A Comprehensive Structure to Help Analyze, Detect and Prevent Fraud

25 Pages Posted: 16 Aug 1999

See all articles by Alan Reinstein

Alan Reinstein

Wayne State University

Mohamed E. Bayou

University of Michigan at Dearborn

Date Written: June 28, 1999

Abstract

Merely relying on historical events to test for fraud occurrence often provides an insufficient basis to detect-let alone to prevent-it. Fraud, a multidimensional cyclical dynamic, exists not only as an event but also as a concept, intention, action and object needing a comprehensive structure to capture its critical elements and interactions among these elements. SAS No. 82, which addresses the practical aspect of fraud and guides auditors to consider the potential occurrence of fraud in financial statement audits, adopts a limited view of fraud. This paper augments this new Standard by constructing a comprehensive view of fraud consisting of two principal components: (1) a definition of fraud broader than SAS No. 82's definition, and (2) an anatomy of fraud with all of the aforementioned dimensions.

The anatomy of fraud and its dynamic content raise the question of whether fraud is cyclical or merely repetitive. This question has not been addressed in the auditing literature despite its primacy in distinguishing intentional and non-intentional irregularities and understanding the fundamental nature of the auditing function. While non-intentional errors are repeatable due to their identities, fraud cases are cyclical because of their similarities (Deleuze, 1994).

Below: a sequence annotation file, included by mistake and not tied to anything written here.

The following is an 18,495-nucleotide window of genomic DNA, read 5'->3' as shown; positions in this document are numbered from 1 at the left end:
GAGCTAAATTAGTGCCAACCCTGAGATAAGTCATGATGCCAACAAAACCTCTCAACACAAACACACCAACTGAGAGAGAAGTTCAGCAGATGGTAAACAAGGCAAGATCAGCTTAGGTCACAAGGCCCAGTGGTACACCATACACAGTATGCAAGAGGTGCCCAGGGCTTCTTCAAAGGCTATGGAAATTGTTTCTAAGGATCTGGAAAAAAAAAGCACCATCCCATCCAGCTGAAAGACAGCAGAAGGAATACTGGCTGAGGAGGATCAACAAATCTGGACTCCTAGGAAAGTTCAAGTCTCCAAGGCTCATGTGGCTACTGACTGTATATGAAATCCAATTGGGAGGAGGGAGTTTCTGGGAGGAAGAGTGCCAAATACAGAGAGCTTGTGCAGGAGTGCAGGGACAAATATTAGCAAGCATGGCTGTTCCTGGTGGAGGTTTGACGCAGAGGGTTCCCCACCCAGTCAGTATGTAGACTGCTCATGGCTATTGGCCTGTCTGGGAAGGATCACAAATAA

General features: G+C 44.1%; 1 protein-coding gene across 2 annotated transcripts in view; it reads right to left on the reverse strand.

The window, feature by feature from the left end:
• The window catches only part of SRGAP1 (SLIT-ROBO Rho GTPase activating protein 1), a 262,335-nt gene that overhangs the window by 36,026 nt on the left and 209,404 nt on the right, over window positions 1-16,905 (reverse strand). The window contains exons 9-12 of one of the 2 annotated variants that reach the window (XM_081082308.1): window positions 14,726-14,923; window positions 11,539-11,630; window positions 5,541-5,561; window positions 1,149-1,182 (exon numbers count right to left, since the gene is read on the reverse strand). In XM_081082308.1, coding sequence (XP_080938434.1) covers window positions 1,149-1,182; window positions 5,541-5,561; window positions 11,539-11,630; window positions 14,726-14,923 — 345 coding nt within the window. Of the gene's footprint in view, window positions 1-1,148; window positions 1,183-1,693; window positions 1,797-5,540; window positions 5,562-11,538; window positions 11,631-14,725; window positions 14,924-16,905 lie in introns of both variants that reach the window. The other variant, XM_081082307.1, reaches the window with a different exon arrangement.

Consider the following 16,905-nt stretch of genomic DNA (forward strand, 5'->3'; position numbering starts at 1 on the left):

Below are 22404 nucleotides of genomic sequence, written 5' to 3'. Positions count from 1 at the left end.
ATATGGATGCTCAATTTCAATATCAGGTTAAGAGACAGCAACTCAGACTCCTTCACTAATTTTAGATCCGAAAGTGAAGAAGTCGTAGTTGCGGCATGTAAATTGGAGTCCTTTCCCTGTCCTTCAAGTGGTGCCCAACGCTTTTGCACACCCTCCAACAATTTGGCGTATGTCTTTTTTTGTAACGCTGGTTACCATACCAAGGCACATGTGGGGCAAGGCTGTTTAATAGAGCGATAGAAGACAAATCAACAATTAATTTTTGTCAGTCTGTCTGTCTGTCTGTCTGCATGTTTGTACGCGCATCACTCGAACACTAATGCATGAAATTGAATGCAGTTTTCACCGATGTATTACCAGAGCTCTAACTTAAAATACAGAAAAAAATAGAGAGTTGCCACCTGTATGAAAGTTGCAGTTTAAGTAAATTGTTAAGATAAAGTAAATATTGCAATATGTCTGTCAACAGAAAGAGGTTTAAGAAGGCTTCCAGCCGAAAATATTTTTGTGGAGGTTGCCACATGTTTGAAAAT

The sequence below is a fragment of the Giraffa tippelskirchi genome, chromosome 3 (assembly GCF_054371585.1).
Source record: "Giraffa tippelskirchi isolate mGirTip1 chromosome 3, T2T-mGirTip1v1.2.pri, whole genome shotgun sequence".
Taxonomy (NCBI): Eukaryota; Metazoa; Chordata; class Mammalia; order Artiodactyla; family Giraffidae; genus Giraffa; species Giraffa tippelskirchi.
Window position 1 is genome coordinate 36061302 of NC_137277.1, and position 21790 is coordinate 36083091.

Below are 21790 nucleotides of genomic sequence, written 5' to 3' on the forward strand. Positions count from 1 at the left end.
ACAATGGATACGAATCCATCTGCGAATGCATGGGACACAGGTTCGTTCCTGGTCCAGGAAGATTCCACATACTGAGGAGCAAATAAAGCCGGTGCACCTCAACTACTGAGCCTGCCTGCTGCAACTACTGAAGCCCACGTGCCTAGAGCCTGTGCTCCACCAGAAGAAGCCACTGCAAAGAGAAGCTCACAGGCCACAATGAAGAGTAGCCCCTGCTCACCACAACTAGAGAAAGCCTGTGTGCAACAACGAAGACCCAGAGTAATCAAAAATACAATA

Analyzing fraud merely by its detection and prevention elements can lead to two fundamental weaknesses: structure and predictability. Fraud's cyclical nature, coherent elements and direction imply that even partial detection, via professional skepticism as SAS No. 82 describes, can uncover all of its drives, intents, actions and objects. Moreover, an actual fraud event, as an effect with circumstantial causes, renders fraud predictable by projection (the macro cause) and by similarities among fraud cases (the micro cause). The proposed comprehensive structure, encompassing intentional and unintentional irregularities, can help contain and prevent fraud even at its inception stage. To demonstrate how the comprehensive structure can help explain fraud's intricate elements, we analyze seven prominent fraud cases into their cyclical components and their implications to independent auditors.

JEL Classification: M49

Suggested Citation

Reinstein, Alan and Bayou, Mohamed E., A Comprehensive Structure to Help Analyze, Detect and Prevent Fraud (June 28, 1999). Available at SSRN: https://ssrn.com/abstract=172055 or http://dx.doi.org/10.2139/ssrn.172055

Alan Reinstein (Contact Author)

Wayne State University ( email )

School of Business
Detroit, MI 48202
United States
248-357-2400 (Phone)
313-577-4530 (Fax)

Mohamed E. Bayou

University of Michigan at Dearborn ( email )

4901 Evergreen Road
School of Management
Dearborn, MI 48128-1491
United States
313-593-9962 (Phone)
313-593-5636 (Fax)

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